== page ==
Granted, it was the art of illustrator Reginald Heade that stopped me, but the understated nature of the flyleaf, so British, drew me in. And, by gosh, the stories are terrific, ripping yarns. So glad I found and bought this.
(Just a tip: If you do buy this, skip “Voodoo.” It’s nauseatingly racist.)
When I added this Duffy Malt Whiskey bottle to the collection in the back window, I had no idea it had such a distinguished lineage, until I read this in The Social History of Bourbon (1963) by Gerald Carson:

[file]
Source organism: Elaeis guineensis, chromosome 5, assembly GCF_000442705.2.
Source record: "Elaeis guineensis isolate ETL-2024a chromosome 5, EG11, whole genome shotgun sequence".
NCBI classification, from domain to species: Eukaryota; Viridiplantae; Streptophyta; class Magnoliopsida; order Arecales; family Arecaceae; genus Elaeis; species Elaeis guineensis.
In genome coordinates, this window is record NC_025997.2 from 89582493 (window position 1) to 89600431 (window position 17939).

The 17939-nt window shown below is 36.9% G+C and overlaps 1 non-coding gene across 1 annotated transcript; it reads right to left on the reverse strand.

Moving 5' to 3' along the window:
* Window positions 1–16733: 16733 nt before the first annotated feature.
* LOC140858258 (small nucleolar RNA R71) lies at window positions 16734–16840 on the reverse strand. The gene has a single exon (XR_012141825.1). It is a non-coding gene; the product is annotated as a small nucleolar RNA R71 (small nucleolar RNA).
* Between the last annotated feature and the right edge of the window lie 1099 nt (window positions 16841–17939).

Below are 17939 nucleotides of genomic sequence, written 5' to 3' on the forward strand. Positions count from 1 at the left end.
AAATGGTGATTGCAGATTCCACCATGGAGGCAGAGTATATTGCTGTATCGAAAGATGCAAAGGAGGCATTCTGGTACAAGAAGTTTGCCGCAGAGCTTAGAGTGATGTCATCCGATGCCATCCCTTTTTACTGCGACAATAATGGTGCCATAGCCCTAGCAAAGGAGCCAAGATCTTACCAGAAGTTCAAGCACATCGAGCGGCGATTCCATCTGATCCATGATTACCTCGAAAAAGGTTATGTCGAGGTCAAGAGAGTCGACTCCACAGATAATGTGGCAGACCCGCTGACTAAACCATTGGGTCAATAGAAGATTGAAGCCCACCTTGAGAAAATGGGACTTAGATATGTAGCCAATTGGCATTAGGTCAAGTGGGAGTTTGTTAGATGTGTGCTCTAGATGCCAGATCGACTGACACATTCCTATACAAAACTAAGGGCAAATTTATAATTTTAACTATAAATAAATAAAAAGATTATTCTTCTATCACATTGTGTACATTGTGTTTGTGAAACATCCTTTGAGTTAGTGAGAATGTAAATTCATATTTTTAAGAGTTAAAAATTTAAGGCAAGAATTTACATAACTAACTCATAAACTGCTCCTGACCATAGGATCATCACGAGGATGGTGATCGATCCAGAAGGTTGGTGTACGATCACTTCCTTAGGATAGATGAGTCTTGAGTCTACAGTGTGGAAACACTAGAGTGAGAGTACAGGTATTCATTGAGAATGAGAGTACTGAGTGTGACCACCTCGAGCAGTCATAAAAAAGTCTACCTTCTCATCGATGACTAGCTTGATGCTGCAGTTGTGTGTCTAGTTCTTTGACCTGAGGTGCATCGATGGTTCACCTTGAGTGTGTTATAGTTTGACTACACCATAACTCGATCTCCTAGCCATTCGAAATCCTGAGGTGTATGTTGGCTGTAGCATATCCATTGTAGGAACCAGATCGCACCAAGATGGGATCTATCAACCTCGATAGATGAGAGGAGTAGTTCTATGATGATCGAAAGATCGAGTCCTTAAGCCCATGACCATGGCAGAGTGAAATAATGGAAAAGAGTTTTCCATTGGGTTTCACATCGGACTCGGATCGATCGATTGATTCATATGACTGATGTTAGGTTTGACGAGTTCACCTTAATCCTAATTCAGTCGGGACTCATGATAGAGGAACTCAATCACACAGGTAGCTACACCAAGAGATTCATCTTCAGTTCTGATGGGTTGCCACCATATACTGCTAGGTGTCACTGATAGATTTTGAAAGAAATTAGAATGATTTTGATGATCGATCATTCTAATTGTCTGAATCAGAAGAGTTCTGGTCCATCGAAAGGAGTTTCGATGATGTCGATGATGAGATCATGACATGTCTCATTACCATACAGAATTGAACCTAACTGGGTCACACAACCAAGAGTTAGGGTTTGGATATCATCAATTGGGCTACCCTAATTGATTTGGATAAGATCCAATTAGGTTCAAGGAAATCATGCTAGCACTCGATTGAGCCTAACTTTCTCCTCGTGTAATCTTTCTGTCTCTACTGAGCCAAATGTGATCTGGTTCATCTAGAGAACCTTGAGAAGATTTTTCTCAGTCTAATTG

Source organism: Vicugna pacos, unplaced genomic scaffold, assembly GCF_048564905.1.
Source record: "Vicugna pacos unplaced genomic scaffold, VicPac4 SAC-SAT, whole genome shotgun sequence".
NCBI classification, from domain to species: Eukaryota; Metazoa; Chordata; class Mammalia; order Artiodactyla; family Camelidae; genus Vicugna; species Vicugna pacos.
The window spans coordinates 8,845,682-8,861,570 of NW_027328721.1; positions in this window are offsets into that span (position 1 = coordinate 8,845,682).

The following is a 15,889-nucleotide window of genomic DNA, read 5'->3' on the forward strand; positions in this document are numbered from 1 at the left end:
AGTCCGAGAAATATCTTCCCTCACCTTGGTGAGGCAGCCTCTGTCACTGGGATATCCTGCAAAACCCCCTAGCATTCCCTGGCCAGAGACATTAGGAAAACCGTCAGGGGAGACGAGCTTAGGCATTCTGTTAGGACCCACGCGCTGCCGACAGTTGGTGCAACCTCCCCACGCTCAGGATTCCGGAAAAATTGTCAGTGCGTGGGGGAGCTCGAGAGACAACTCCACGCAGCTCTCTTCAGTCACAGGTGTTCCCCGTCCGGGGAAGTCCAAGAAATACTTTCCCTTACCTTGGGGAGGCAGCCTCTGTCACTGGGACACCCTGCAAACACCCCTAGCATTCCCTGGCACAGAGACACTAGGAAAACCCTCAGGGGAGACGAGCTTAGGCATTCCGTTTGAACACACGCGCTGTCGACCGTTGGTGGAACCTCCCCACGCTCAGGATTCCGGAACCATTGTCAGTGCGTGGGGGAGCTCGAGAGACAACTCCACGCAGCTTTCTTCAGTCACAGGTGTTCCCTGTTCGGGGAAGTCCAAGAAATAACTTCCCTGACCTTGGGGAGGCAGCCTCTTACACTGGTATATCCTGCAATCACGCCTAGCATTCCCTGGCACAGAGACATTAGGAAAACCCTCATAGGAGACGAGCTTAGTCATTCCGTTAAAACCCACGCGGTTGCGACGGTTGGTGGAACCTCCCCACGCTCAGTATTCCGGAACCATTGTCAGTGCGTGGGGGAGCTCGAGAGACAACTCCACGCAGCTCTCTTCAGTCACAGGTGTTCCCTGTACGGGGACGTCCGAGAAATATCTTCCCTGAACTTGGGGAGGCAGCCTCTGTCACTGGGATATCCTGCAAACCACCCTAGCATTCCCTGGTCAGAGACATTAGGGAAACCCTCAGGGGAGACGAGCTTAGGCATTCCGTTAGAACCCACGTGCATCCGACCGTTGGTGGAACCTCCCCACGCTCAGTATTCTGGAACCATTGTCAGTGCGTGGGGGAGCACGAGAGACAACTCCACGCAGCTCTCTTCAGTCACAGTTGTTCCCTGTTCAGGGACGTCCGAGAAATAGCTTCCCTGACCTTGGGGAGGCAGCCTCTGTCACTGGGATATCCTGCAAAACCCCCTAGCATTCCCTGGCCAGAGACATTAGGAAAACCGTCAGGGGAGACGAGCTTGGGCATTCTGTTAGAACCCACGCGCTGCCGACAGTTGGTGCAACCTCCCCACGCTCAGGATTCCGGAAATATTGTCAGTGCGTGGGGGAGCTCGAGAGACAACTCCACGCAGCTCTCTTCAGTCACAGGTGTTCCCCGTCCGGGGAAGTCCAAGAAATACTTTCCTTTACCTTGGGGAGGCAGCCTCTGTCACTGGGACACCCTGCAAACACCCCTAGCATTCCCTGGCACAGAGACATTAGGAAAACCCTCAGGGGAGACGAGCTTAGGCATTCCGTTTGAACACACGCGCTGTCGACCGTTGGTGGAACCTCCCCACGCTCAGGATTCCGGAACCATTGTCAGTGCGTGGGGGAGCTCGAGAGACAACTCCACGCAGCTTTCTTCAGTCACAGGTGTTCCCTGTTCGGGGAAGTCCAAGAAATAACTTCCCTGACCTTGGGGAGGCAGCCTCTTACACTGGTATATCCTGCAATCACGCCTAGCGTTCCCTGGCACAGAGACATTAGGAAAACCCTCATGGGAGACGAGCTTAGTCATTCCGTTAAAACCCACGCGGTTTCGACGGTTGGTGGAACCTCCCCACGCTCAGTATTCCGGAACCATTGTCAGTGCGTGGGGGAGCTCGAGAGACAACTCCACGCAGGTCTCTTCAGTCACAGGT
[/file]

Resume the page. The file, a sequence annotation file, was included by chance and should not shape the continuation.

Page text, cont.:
One of the perils of extending the mail-bag exchange apparatus at the wrong time, from Mail Trains (2014) by Julian Stray.
Illustrations by Edward Ardizzone from Back to the Local (1949) by Maurice Gorham, a loving memoir about English public houses (pubs). An earlier volume, The Local, came out just as World War II was starting. The publisher’s building was bombed out in the Blitz; all of the plates and unsold copies of The Local were lost. So, after the war, Gorham and Ardizzone wrote and illustrated the book again, from scratch, and called it Back to the Local.